Every single month (it seems, at least), I find myself slammed with one or more large hits. This month, the big one was childcare.
On the one hand, the after school program for the girls is relatively inexpensive – it sets us back $170 per month, per child, which is a far sight better than the $125 per week per child the average daycare charges.
On the other hand, you have to jump in the instant months become available and snap up your spots. All of the months. So when April and May opened up, I had to jump on in and pay my $900 all in one go. Ouch.
This month, I have two big ticket items coming at me like a pair of freight trains that left Denver at 4:15 and Chicago at 12:45, traveling at…oh. Wait. Sorry. Math homework confusion. Ahem.
The first train is property taxes. Again with the two hand thing – compared to a lot of our neighbors, our taxes are very low. On the other hand, it’s still $1,600.
The second train is the car insurance. Ordinarily I pay the whole thing in one swell foop, because otherwise they charge me 12% interest on the balance and I am against that. However, this year…sigh. I think I’m going to have to take them up on the financing offer because meh, the income-outgo ratio sucks lately.
Speaking of which, one of the things I want to do this month is put some extra effort into cash conservation.
It may come as a complete surprise that stockpiling cash often comes as a result of not spending it.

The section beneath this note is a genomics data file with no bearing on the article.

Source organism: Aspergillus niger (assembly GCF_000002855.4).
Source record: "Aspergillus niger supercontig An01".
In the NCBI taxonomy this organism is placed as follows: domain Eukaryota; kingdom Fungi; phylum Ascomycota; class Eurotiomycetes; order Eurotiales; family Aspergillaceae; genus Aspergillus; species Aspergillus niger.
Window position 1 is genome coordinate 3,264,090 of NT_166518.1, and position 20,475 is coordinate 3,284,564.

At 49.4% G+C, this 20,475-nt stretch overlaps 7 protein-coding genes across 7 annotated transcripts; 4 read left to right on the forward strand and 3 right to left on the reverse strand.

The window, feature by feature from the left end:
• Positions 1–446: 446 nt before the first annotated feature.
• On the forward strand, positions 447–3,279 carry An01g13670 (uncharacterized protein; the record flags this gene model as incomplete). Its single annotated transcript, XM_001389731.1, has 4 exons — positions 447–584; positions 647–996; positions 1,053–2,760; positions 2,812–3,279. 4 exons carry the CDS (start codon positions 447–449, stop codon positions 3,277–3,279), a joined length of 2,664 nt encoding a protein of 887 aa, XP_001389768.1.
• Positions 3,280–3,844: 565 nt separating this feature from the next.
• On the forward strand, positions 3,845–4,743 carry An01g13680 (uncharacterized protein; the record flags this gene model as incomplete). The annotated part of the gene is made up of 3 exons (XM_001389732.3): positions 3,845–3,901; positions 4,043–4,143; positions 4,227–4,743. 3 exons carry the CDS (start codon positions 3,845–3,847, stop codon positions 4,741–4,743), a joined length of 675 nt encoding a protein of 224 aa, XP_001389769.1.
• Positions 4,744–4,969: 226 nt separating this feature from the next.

I know! Revolutionary! Quick, somebody call the committee, ‘cause this kid deserves the Nobel prize in Economics!
Ahem. OK, so, possibly, there have been greater discoveries made this year.
Or possibly, the whole thing is rigged.
ANYWAY. It can really be surprising how much money you spend on this and that. Each individual thing is small. Five dollars here. Twenty dollars there. Just forty dollars for this sheet set, what a deal…twenty dollars for a pair of jeans, practically stealing.
They all add up, each ‘negligible’ little thing piling on top of the last one. Even my thrift store purchases add up. Less than I’d pay at the mall, but more than I’d pay if I just didn’t buy them.
This month, I’m invoking a partial spending fast. No thrift stores, no stockpiling, no loading up the freezer or picking up twelve boxes of Ritz crackers, even if they are at fire-sale prices. The idea on groceries will be to cook and serve what we already have, filling in only what we actually need – mostly milk and fresh produce until the CSA deliveries start.
Tonight, I used the last whole chicken from the freezer to make one of those comfort-food dinners. I quartered an onion for stuffing, melted some butter, added some garlic salt and brushed the outside of the bird with it, then put it into the oven and roasted it. Mashed potatoes and canned corn rounded it out.
Which brings me to another subject. Another mom last week was complaining about how expensive mashed potatoes were. And I was all, Errrrrgh? because hello, cheapest food on the planet.
Well, she was talkin’ potato buds, the instant-potato-substance. Cheaper than KFC, sure, but when you’re keeping a family with a teenager or two fed? It still gets pricy.
It was her impression that ‘real’ mashed potatoes were a lot of huff, bother, mess and that you needed some kind of mystic powers to make mashed potatoes.
Now, I’ll admit that there is some amount of practice involved that makes mashed potatoes something I consider fast and easy. But really…they’re not hard.
The basic system around here is this.